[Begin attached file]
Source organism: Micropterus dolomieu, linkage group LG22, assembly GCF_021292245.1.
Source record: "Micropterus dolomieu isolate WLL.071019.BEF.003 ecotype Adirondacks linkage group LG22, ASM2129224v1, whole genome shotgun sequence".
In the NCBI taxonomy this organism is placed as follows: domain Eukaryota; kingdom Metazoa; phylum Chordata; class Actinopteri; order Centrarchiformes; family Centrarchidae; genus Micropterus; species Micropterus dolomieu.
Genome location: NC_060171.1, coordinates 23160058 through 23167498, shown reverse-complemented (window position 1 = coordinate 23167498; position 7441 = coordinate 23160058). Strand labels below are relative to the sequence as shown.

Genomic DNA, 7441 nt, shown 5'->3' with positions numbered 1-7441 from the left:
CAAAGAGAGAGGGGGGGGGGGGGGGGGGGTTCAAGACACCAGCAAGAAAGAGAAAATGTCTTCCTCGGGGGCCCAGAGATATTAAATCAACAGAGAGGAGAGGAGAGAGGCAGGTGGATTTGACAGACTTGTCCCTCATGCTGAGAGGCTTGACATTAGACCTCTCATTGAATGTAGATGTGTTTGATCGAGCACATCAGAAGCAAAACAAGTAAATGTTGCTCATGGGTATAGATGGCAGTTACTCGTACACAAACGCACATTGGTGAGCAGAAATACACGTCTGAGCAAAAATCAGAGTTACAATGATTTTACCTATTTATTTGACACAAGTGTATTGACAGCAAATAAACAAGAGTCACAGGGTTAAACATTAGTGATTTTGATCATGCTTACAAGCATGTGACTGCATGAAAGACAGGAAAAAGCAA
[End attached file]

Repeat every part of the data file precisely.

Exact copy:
Source organism: Micropterus dolomieu, linkage group LG22, assembly GCF_021292245.1.
Source record: "Micropterus dolomieu isolate WLL.071019.BEF.003 ecotype Adirondacks linkage group LG22, ASM2129224v1, whole genome shotgun sequence".
In the NCBI taxonomy this organism is placed as follows: domain Eukaryota; kingdom Metazoa; phylum Chordata; class Actinopteri; order Centrarchiformes; family Centrarchidae; genus Micropterus; species Micropterus dolomieu.
Genome location: NC_060171.1, coordinates 23160058 through 23167498, shown reverse-complemented (window position 1 = coordinate 23167498; position 7441 = coordinate 23160058). Strand labels below are relative to the sequence as shown.

Genomic DNA, 7441 nt, shown 5'->3' with positions numbered 1-7441 from the left:
CAAAGAGAGAGGGGGGGGGGGGGGGGGGGTTCAAGACACCAGCAAGAAAGAGAAAATGTCTTCCTCGGGGGCCCAGAGATATTAAATCAACAGAGAGGAGAGGAGAGAGGCAGGTGGATTTGACAGACTTGTCCCTCATGCTGAGAGGCTTGACATTAGACCTCTCATTGAATGTAGATGTGTTTGATCGAGCACATCAGAAGCAAAACAAGTAAATGTTGCTCATGGGTATAGATGGCAGTTACTCGTACACAAACGCACATTGGTGAGCAGAAATACACGTCTGAGCAAAAATCAGAGTTACAATGATTTTACCTATTTATTTGACACAAGTGTATTGACAGCAAATAAACAAGAGTCACAGGGTTAAACATTAGTGATTTTGATCATGCTTACAAGCATGTGACTGCATGAAAGACAGGAAAAAGCAA